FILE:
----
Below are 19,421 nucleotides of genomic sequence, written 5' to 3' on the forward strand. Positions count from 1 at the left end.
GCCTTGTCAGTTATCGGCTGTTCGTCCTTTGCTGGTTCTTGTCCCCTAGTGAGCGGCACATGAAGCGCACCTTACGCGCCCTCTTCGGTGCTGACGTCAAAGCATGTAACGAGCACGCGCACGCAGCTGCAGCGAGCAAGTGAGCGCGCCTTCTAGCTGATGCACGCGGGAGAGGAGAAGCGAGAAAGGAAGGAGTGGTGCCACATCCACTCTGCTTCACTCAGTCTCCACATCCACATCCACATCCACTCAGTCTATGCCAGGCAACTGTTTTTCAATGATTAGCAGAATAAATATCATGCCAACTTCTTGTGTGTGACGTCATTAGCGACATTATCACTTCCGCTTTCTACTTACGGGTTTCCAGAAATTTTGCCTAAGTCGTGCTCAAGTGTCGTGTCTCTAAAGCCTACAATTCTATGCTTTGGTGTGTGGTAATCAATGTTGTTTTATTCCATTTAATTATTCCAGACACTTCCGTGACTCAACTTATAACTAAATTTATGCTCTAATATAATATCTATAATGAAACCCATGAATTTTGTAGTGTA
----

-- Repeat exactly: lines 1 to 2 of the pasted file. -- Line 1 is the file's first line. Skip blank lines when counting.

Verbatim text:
Below are 19,421 nucleotides of genomic sequence, written 5' to 3' on the forward strand. Positions count from 1 at the left end.
GCCTTGTCAGTTATCGGCTGTTCGTCCTTTGCTGGTTCTTGTCCCCTAGTGAGCGGCACATGAAGCGCACCTTACGCGCCCTCTTCGGTGCTGACGTCAAAGCATGTAACGAGCACGCGCACGCAGCTGCAGCGAGCAAGTGAGCGCGCCTTCTAGCTGATGCACGCGGGAGAGGAGAAGCGAGAAAGGAAGGAGTGGTGCCACATCCACTCTGCTTCACTCAGTCTCCACATCCACATCCACATCCACTCAGTCTATGCCAGGCAACTGTTTTTCAATGATTAGCAGAATAAATATCATGCCAACTTCTTGTGTGTGACGTCATTAGCGACATTATCACTTCCGCTTTCTACTTACGGGTTTCCAGAAATTTTGCCTAAGTCGTGCTCAAGTGTCGTGTCTCTAAAGCCTACAATTCTATGCTTTGGTGTGTGGTAATCAATGTTGTTTTATTCCATTTAATTATTCCAGACACTTCCGTGACTCAACTTATAACTAAATTTATGCTCTAATATAATATCTATAATGAAACCCATGAATTTTGTAGTGTA